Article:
Note: Don't know if something this crazy has been attempted before in the blogoverse,but what the heck!When a guy sitting in Kolkata and a girl sitting in Leeds,U.K. suddenly decide to pen a story together, you know what to expect.:-P A story which might not live up to your expectations.:-D But anyway, I had fun doing this. The story is majorly Rachika's. All the beautiful metaphors in this story belong to her. And all the crap and boring stuff,yep,you guessed it,they belong to me. This is a simple story. Hope you enjoy it.It has a soothing,unhurried style, all thanks to Rachika, who I just discovered,has awesome command over the language. Do tell me what you think about it.:-) Feedback and criticisms are more than welcome.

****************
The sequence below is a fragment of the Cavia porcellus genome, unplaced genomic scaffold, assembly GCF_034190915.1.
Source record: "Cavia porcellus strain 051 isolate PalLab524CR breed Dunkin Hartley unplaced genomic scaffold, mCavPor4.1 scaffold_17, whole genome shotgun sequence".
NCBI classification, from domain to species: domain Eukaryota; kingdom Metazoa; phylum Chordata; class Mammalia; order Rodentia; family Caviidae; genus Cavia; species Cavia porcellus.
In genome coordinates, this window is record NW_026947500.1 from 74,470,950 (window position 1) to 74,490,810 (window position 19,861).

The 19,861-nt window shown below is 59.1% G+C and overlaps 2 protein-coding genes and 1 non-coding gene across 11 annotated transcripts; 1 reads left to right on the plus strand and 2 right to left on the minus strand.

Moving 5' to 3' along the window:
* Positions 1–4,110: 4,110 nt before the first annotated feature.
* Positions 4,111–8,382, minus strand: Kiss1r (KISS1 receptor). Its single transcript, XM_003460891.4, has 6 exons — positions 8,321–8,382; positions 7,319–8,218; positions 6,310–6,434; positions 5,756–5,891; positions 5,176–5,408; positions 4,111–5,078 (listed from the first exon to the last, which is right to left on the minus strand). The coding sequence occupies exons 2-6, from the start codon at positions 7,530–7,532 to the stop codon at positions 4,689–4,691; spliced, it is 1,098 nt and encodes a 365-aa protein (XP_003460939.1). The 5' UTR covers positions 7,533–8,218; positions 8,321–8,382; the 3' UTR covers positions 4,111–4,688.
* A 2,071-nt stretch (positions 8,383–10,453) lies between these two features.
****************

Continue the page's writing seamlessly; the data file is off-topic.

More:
“Susan made me proud on a number of occasions, Thomas,” Jacob looked fondly at his son-in-law as he said these words,” but her choosing you has been the decision I have been the proudest of. It’s true. I couldn’t have asked for a better son-in-law. Am I not right, Sheila?” Jacob looked at his wife for approval.
“Yes,” Sheila’s eyes shone with an affection which melted Thomas’ heart.”You have become the son we never had.”
Thomas smiled gently at this lavish praise. Just like any doting father, Jacob Johnson had his fears and apprehensions about Thomas, when Susan had announced her decision to marry him. But over the passage of time, all those nagging doubts had been allayed. Jacob was now confident Susan couldn’t have chosen more wisely.
“Let me bring in the food, “Thomas said and went into the kitchen. He had made some lovely Beef Bolognese and cherry tomato salad, with Chardonnay and vanilla ice cream, for the Johnsons. These had been Susan’s favourite and it had more or less become a tradition now for seven years. Ever since Susan left them.